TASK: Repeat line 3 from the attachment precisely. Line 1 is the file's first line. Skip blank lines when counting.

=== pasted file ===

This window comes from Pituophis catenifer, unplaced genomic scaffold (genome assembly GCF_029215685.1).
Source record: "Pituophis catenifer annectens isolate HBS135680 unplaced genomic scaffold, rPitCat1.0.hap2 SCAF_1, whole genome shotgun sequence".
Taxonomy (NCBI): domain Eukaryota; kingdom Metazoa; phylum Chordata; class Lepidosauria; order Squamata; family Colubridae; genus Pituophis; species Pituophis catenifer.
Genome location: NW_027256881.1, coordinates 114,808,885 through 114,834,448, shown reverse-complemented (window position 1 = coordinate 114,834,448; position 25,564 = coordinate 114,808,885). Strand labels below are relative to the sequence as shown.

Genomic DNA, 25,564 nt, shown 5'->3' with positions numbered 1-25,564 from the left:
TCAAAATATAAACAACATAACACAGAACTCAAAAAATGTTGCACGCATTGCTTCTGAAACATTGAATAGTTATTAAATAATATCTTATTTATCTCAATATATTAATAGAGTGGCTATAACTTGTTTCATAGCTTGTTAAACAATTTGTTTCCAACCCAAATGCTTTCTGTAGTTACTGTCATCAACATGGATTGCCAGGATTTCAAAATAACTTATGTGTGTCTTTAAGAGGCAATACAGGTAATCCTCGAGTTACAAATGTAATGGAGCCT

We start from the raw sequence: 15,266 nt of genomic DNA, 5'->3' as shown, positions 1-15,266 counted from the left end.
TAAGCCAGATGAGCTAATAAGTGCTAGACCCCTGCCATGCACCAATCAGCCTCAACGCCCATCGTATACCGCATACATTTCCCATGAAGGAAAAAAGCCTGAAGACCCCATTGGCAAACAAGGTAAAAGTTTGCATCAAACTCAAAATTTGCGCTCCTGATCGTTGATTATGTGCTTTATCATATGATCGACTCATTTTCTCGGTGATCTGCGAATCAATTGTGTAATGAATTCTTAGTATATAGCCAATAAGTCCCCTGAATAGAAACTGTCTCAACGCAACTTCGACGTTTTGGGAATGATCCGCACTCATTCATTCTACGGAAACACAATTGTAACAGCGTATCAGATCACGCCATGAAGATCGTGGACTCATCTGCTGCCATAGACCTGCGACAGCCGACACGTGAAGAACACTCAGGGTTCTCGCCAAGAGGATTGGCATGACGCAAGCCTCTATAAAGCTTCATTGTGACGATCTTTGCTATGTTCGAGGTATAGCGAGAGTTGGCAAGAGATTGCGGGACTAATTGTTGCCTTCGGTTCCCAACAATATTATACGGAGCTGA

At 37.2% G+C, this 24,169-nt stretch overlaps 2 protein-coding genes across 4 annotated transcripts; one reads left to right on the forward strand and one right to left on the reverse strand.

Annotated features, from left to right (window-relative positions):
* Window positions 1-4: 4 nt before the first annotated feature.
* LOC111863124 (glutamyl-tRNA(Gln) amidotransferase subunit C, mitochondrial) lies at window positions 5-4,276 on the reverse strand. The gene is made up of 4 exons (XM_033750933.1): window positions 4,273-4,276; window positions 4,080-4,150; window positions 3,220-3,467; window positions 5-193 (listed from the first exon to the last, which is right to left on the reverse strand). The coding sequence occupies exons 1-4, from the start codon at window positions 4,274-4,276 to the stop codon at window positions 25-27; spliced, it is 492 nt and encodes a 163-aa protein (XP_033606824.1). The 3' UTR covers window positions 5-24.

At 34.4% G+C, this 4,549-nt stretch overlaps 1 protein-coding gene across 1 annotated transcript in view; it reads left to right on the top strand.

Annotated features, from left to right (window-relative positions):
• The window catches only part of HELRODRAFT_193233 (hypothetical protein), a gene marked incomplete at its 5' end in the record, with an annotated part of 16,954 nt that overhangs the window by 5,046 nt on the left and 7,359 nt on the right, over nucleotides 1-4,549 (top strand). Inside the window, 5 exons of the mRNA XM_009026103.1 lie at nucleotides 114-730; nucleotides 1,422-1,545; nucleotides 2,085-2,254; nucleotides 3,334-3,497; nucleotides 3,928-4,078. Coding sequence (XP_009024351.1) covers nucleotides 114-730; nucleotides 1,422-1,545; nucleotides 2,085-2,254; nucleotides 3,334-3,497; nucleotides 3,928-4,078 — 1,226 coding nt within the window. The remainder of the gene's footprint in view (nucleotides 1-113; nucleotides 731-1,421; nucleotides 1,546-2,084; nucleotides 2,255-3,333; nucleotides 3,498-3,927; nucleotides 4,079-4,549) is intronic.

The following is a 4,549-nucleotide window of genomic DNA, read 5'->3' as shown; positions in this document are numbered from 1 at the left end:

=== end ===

Taxonomy (NCBI): domain Eukaryota; kingdom Metazoa; phylum Chordata; class Lepidosauria; order Squamata; family Colubridae; genus Pituophis; species Pituophis catenifer.